This article is part of the series INEC 2011.

Open Access Nano Express

Structure of Co-2 × 2 nanoislands grown on Ag/Ge(111)-√3 × √3 surface studied by scanning tunneling microscopy

Xiao-Lan Huang, Chun-Liang Lin, Agnieszka Tomaszewska, Chun-Rong Chen and Tsu-Yi Fu*

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Department of Physics, National Taiwan Normal University, 88, Sec. 4 Ting-Chou Rd., Taipei, 116, Taiwan, Republic of China

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Citation and License

Nanoscale Research Letters 2012, 7:189  doi:10.1186/1556-276X-7-189


The electronic version of this article is the complete one and can be found online at: http://www.nanoscalereslett.com/content/7/1/189


Received:29 November 2011
Accepted:19 March 2012
Published:19 March 2012

© 2012 Huang et al; licensee Springer.

This is an Open Access article distributed under the terms of the Creative Commons Attribution License (http://creativecommons.org/licenses/by/2.0), which permits unrestricted use, distribution, and reproduction in any medium, provided the original work is properly cited.

Abstract

We have found that Co-2 × 2 islands grown on an Ag/Ge(111)-√3 × √3 surface have hcp structure with the (11-20) orientation. The island evolution involves transformation of the unit cell shape from parallelogram into rectangular, which is accompanied by the island shape transformation from hexagonal into stripe-like. Identified are two crystallographic directions for the island growth, the pseudo-[0001] and the pseudo-[1-100]. We have observed the occurrence of a lateral shift between the topmost and the underlying bilayers in the case of the island growth along the pseudo-[0001] direction. In contrast, the topmost and the underlying bilayers are unshifted for the growth along the pseudo-[1-100] direction.

Introduction

Since its invention, scanning tunneling microscopy [STM] has served as a powerful means in providing an atomically resolved insight into the structure of solid surfaces [1]. An interest in surface structure exists in a strong correlation between the morphology of a particular surface and its electronic, optical, and magnetic properties [2]. Therefore, the need to characterize the surface morphology at the atomic level emerges in response to an increasing demand for materials with electronic and magnetic properties suitable for modern applications. Nowadays, in the face of tremendous progress in device miniaturization, the possibility to manipulate the properties of the surface seems to be particularly attracting. In principle, it may be achieved by depositing foreign atoms onto the surface, as it is known that numerous properties of the resultant epitaxial layers, such as lattice constant or electric conductance, are quite different from those of the substrate [3-6].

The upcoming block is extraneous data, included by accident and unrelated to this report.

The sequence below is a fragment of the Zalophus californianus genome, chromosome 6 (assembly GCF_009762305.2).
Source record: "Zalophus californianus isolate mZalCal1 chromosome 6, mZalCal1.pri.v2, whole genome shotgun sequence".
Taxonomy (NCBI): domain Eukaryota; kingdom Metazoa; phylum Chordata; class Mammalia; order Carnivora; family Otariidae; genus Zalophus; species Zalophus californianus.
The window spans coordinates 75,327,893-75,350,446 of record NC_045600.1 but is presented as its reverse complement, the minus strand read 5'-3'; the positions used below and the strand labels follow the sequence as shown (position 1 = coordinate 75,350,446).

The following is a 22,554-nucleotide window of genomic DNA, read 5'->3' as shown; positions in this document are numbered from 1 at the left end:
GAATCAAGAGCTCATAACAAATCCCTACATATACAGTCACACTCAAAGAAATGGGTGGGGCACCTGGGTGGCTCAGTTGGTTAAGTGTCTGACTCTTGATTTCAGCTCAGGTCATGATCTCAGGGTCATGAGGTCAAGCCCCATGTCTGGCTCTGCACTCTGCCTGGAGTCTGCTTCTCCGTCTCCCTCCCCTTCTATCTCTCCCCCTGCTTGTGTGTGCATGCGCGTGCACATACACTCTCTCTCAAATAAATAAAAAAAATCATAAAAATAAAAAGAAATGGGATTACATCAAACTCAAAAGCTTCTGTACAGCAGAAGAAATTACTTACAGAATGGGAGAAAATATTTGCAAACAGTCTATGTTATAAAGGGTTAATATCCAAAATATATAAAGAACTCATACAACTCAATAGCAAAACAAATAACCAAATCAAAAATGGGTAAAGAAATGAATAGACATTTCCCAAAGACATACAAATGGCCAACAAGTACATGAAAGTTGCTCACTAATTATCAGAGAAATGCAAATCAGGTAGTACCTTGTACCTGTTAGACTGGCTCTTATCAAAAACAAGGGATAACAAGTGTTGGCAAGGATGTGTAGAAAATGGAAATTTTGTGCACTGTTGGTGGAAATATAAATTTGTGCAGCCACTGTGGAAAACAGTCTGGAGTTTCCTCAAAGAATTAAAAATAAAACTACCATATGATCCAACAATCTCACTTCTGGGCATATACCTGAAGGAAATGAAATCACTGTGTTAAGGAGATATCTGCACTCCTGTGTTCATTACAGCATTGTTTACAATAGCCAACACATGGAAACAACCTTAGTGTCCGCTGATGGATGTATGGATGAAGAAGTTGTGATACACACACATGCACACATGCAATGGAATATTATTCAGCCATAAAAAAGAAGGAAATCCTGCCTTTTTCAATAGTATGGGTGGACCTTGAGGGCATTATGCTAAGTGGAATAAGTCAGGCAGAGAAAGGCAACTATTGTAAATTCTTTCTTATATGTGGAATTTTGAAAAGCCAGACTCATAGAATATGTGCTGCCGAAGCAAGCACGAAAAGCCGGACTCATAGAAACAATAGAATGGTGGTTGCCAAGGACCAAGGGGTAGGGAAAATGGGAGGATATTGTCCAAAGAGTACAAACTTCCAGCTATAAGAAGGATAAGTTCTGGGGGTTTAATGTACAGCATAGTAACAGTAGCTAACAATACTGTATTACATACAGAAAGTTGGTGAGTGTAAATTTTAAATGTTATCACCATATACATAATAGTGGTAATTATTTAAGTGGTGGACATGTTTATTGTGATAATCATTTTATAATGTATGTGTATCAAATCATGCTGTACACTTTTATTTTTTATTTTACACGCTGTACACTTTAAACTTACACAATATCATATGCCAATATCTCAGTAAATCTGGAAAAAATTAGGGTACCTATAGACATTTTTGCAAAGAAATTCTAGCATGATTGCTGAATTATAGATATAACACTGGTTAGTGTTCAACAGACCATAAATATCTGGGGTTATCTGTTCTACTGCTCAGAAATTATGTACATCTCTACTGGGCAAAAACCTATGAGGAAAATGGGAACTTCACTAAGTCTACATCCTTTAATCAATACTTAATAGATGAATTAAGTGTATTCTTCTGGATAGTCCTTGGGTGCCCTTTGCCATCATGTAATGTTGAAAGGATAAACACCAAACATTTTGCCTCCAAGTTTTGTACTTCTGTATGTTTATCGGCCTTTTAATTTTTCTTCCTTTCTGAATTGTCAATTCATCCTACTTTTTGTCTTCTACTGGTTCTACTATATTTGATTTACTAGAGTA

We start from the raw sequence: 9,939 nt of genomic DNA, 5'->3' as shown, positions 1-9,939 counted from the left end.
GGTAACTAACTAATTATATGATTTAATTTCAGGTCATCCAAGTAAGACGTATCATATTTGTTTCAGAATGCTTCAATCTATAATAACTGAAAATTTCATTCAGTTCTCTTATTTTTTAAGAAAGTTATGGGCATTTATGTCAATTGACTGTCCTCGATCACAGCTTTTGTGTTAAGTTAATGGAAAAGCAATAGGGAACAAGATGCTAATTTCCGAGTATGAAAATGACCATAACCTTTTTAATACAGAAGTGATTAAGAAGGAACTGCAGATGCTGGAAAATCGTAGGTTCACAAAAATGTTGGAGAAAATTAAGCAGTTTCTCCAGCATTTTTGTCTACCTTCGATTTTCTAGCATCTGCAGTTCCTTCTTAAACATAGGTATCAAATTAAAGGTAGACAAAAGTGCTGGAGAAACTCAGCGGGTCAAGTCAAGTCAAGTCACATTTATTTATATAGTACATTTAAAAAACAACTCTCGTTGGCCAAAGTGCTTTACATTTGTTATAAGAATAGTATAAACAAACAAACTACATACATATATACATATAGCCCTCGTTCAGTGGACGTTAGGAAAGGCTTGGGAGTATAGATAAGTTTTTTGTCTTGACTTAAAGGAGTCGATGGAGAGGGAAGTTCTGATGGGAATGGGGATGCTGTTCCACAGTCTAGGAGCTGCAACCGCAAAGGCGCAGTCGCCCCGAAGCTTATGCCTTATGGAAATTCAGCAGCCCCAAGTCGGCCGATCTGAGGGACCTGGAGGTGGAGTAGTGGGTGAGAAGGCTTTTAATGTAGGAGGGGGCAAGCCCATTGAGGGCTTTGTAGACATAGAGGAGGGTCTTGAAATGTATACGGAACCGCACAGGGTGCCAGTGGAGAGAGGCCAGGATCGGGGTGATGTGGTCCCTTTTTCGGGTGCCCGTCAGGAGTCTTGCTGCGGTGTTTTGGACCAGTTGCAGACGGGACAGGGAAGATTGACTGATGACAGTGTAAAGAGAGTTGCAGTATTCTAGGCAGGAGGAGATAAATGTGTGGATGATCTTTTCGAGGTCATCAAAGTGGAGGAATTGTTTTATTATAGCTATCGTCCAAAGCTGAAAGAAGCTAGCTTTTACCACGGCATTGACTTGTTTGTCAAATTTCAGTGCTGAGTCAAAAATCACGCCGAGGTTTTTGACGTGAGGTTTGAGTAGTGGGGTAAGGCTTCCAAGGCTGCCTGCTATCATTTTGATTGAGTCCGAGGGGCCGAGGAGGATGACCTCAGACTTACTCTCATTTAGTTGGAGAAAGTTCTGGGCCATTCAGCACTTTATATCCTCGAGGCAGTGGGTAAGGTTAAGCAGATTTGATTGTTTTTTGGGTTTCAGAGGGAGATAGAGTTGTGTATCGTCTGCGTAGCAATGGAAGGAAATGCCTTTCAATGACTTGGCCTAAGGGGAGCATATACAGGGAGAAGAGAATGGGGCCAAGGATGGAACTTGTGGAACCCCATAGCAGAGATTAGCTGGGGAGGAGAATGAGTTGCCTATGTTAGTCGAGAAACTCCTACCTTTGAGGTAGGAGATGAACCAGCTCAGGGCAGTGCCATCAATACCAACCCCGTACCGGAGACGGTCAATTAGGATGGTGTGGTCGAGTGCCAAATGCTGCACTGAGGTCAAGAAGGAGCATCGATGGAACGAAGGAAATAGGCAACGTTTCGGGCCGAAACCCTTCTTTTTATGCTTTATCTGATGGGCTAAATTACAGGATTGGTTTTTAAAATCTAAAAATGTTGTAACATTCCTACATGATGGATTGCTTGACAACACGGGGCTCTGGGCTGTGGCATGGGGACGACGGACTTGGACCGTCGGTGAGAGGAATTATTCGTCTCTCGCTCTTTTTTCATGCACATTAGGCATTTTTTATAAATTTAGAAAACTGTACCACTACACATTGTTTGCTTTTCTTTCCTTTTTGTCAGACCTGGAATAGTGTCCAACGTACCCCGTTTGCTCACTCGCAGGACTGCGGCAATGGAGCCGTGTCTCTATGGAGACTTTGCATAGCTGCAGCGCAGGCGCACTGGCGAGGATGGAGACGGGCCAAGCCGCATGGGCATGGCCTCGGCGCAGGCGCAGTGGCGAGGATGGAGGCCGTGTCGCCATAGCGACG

Among a palette of materials, the system Co/Ge represents a particularly promising case on account of a combination of the high-mobility substrate with a metal of an exceptionally high magnetization. However, a key concern is with Co-Ge intermixing, which results in the formation of non-ferromagnetic surface compounds.

An elegant solution which consists in Ag termination of the Ge(111) substrate surface and leads to the formation of a √3 × √3 reconstruction was proposed by Tsay et al. [7] for the growth of Co thin film. They have demonstrated that, in contrast to the non-ferromagnetic Co/Ge(111) surface, Co films grown on the Ag/Ge(111)-√3 × √3 substrate surface reveal magnetic properties and suggest that the intermediate Ag layer has buffering properties toward Co thin film growth by preventing the deposited Co atoms from a chemical reaction with the germanium surface.

The buffering properties of the Ag/Ge(111)-√3 × √3 surface may be accounted for in terms of its unique atomic arrangement, which is currently well established based on the experimental [8-14] and theoretical work [13]. The approved structural models commonly propose that the √3 × √3 surface has a structure in which both the Ag atoms and the outermost Ge atoms are arranged in a triangular configuration. The formation of a Ge triangle saturates two of three surface dangling bonds, and the remaining bond is saturated with an Ag atom. Owing to such an arrangement, the Co atoms cannot combine with Ge(111) surface atoms very easily, and hence, the surface remains inert toward the deposits.

The unique properties of the Co/Ag/Ge(111)-√3 × √3 surface inspired the work in our laboratory where, in the last several years, the attention has been focused on the STM characterization of nanosized Co structures (nanoclusters and nanoislands) grown on the surface under discussion [15-17]. We have found that, depending on coverage and annealing temperature, the Co islands reveal either √13 × √13 or 2 × 2 reconstruction. Dual-polarity STM images of individual structures indicate that the islands differ in conducting properties. That is, the structures with the √13 × √13 periodicity, having the empty-state image significantly different from the filled-state image, exhibit behavior typical for semiconductors. In contrast, islands with the 2 × 2 reconstruction reveal a metallic character with the empty-state image almost identical to the filled-state ones. This observation has led us to conclude that the reported magnetic properties of the Co/Ag/Ge(111)-√3 × √3 films should be ascribed to the Co-2 × 2 phase rather than that of the Co-√13 × √13.

The application importance of the magnetic Co-2 × 2 phase provides a practical motivation to conduct more profound studies on the island growth on the Ag/Ge(111)-√3 × √3 surface. For example, a complete picture of the Co-2 × 2 island growth has been hampered by a lack of a model for the island surface structure. However, the situation for Co epitaxy is rather complicated as Co can grow in three different structures, face-centered cubic [fcc], hexagonal close-packed [hcp], and body-centered cubic [bcc] [18].